In fact, very few characters can manipulate the Matrix-of-make-believe more than Daniel Tiger, which makes you think that it’s possible that the simulation of the characters are living in Daniel Tiger’s Neighborhood is even darker than the Matrix. In the films, Neo, Trinity, Morpheus, Link, and thousands of other humans were totally aware they lived in a simulation, and fought, in the real world, to destroy the machines that enslaved them. Based on a cursory amount of evidence, it seems like Daniel and maybe Jodi are the only characters capable of manipulating the cartoon reality around them, sadly implying that almost all the other characters are unaware that they live in — and are enslaved by — the land-of-make-believe-Matrix.
In other words, it would be tempting to say that Dad Tiger or even O the Owl is the Morpheus of this scenario. (Prince Wednesday is certainly not Morpheus mostly because no one who says “boopshy boopshy” all the time can be so dope.) But, even if any of these characters were Morpheus it would be like a version of Morpheus who has never even heard of the red and blue pill gambit. Whoever the Morpheus analog is in Daniel Tiger’s neighborhood, that person (or talking animal) has not yet woken to the fact that they all live in a simulation. So, for now, I’m going to maybe float the theory that perhaps Katerina Kitty Cat is Morpheus, just because she totally knows more than she lets on.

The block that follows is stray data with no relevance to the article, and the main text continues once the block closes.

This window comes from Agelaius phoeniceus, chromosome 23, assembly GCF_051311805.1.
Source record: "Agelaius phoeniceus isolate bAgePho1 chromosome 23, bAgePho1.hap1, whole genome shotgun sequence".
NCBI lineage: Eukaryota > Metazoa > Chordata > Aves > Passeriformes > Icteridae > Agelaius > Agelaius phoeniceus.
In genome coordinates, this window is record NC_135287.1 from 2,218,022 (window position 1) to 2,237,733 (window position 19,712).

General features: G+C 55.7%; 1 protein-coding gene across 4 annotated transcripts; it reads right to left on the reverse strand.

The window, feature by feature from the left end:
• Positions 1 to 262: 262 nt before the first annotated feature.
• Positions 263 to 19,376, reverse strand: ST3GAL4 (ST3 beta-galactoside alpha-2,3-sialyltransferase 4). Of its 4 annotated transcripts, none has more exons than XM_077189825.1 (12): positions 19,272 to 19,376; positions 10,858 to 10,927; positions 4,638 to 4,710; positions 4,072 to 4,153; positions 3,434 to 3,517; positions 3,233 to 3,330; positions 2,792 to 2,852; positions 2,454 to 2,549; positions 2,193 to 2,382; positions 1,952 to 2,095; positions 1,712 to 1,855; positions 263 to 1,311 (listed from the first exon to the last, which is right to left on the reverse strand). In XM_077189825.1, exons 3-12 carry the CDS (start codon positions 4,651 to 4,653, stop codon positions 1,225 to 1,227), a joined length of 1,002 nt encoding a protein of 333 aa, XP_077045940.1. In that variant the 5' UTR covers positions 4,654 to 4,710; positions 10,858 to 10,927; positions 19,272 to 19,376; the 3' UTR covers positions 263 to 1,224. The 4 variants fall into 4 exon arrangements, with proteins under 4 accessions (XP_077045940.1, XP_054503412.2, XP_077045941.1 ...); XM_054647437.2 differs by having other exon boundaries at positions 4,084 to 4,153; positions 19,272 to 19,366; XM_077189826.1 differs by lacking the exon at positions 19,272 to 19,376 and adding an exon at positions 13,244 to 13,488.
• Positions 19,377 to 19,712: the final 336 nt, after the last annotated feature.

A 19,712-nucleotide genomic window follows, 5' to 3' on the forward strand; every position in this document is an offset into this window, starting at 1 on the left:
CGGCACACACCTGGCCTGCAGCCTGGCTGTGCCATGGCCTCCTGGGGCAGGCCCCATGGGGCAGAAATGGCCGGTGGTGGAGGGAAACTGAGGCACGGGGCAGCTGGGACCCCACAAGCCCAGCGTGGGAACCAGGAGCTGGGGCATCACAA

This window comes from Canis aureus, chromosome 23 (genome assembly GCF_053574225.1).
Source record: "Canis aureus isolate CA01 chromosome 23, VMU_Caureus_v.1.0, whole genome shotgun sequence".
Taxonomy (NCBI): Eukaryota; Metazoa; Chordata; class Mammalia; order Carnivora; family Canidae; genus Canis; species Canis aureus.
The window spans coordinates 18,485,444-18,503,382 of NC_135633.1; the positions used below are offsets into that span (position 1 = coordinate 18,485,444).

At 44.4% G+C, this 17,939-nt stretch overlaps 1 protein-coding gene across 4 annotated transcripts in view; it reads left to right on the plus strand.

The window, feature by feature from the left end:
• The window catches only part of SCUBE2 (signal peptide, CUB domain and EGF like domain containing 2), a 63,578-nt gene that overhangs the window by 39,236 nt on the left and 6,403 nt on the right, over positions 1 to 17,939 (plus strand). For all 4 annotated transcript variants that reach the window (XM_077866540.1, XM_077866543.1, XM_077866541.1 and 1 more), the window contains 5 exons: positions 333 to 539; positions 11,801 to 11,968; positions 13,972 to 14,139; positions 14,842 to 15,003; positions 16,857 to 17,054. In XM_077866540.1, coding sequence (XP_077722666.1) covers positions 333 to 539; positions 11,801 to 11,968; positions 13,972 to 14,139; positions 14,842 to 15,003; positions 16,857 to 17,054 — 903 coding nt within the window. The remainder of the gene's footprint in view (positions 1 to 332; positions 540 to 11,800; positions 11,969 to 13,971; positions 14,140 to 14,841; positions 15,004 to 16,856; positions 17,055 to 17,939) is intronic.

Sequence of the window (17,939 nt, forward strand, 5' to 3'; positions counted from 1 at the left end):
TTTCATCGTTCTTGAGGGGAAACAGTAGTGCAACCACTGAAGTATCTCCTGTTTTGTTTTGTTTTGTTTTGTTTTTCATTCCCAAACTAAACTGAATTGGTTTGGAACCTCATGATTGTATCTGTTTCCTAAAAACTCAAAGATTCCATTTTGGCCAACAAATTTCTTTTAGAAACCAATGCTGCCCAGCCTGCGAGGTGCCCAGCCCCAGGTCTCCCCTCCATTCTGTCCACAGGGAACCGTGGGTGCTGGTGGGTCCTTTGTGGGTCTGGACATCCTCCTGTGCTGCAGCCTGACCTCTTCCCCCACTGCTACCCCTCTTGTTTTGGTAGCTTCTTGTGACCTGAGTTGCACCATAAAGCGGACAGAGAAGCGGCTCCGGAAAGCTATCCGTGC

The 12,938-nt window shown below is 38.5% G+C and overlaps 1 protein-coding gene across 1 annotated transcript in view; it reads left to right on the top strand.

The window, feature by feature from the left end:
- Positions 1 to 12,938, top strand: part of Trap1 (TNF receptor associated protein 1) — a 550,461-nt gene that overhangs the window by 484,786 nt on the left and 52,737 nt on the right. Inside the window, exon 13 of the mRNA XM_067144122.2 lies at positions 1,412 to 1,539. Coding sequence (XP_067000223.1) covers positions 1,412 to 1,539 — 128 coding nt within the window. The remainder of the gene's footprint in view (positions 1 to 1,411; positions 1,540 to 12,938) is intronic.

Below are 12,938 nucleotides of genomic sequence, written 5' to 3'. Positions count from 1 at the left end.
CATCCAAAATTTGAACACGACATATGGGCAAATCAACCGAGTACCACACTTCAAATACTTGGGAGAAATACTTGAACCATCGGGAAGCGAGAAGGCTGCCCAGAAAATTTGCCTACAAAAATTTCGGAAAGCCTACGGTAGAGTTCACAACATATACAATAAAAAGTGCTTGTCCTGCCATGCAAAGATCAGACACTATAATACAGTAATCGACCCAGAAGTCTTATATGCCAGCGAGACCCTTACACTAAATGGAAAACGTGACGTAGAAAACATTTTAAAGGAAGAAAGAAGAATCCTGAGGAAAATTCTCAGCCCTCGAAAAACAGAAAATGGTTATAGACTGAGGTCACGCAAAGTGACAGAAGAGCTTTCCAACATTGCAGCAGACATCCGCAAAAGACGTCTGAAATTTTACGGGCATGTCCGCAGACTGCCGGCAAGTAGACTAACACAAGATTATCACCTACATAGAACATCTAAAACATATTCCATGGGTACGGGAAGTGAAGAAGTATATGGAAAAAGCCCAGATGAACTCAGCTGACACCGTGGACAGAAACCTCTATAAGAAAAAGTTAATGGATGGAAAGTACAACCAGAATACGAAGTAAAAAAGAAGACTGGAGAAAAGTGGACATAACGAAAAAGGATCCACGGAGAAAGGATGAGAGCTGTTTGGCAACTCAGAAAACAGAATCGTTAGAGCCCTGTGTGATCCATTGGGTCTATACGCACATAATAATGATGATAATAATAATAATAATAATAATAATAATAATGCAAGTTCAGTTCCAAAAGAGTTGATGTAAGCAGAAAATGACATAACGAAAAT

Who, then, is the all-seeing, cookie-baking Oracle? In The Matrix, Neo seeks counsel from the Oracle, and in Daniel Tiger, you’d be correctly tempted to think it is any of the parental characters. (There’s a huge part of me that wants to believe Mom Tiger is the Oracle.) But alas, these parental figures seem unable to change the land-of-make-believe, and really just go along with it, which means they are not the Oracle. If we look at the obvious evidence, in the Daniel Tiger Matrix, the Oracle is obviously the self-aware Trolley who moves the characters from place to place.
The self-aware Trolley predates the existence of the land-of-make-believe, and we know this because the Trolley is what took Fred Rogers into the land-of-make-believe in the classic show. This leads to the very obvious conclusion that Fred Rogers is the architect of this whole ruse. The land of make-believe is just one of many versions of the Matrix Fred Rogers has designed, meaning there could be other iterations of King Friday and Dad Tiger doing god-knows-what in other simulations we’ve (thankfully) never seen.
If you’re not convinced by now that Daniel Tiger lives in the Matrix, I’m not sure there’s anything that can be done for you. Then again, I wouldn’t be entirely surprised if millions of people remained blind to this fact. And that’s because the identity of Agent Smith in the Daniel Tiger Matrix has yet to be established. Who is the program that is trying to stop Neo at every turn? Who is trying to turn off Daniel Tiger when it’s time to have a fucking lunch break or take a nap?
That’s right. It’s us. The parents. We are Agent Smith, and though Daniel Tiger is occasionally our sworn enemy, he’s also, very clearly, our savior, too.